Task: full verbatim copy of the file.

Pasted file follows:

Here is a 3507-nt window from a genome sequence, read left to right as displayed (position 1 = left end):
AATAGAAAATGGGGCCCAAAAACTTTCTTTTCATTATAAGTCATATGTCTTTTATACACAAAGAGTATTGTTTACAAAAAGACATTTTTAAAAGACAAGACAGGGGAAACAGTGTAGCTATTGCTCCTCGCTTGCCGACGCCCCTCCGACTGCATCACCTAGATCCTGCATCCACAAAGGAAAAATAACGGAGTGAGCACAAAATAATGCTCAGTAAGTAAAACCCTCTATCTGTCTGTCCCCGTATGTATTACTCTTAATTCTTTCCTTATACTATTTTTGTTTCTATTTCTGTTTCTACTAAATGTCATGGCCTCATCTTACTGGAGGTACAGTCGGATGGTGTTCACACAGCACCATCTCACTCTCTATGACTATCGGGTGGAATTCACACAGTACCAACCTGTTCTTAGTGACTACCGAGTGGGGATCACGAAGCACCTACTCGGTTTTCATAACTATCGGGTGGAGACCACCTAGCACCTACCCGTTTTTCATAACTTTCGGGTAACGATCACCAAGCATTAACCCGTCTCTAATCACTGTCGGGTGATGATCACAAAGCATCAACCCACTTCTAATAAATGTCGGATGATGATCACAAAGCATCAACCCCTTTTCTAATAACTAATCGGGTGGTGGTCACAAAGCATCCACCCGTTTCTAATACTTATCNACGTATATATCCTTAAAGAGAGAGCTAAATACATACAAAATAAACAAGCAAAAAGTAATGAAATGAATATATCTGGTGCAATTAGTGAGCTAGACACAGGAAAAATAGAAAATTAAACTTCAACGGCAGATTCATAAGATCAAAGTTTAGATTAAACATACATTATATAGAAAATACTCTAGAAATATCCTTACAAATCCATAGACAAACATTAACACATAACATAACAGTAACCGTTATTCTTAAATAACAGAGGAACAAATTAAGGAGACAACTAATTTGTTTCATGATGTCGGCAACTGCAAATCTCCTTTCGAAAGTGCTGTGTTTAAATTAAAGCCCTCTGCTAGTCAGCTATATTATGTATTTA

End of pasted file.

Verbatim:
Here is a 3507-nt window from a genome sequence, read left to right as displayed (position 1 = left end):
AATAGAAAATGGGGCCCAAAAACTTTCTTTTCATTATAAGTCATATGTCTTTTATACACAAAGAGTATTGTTTACAAAAAGACATTTTTAAAAGACAAGACAGGGGAAACAGTGTAGCTATTGCTCCTCGCTTGCCGACGCCCCTCCGACTGCATCACCTAGATCCTGCATCCACAAAGGAAAAATAACGGAGTGAGCACAAAATAATGCTCAGTAAGTAAAACCCTCTATCTGTCTGTCCCCGTATGTATTACTCTTAATTCTTTCCTTATACTATTTTTGTTTCTATTTCTGTTTCTACTAAATGTCATGGCCTCATCTTACTGGAGGTACAGTCGGATGGTGTTCACACAGCACCATCTCACTCTCTATGACTATCGGGTGGAATTCACACAGTACCAACCTGTTCTTAGTGACTACCGAGTGGGGATCACGAAGCACCTACTCGGTTTTCATAACTATCGGGTGGAGACCACCTAGCACCTACCCGTTTTTCATAACTTTCGGGTAACGATCACCAAGCATTAACCCGTCTCTAATCACTGTCGGGTGATGATCACAAAGCATCAACCCACTTCTAATAAATGTCGGATGATGATCACAAAGCATCAACCCCTTTTCTAATAACTAATCGGGTGGTGGTCACAAAGCATCCACCCGTTTCTAATACTTATCNACGTATATATCCTTAAAGAGAGAGCTAAATACATACAAAATAAACAAGCAAAAAGTAATGAAATGAATATATCTGGTGCAATTAGTGAGCTAGACACAGGAAAAATAGAAAATTAAACTTCAACGGCAGATTCATAAGATCAAAGTTTAGATTAAACATACATTATATAGAAAATACTCTAGAAATATCCTTACAAATCCATAGACAAACATTAACACATAACATAACAGTAACCGTTATTCTTAAATAACAGAGGAACAAATTAAGGAGACAACTAATTTGTTTCATGATGTCGGCAACTGCAAATCTCCTTTCGAAAGTGCTGTGTTTAAATTAAAGCCCTCTGCTAGTCAGCTATATTATGTATTTA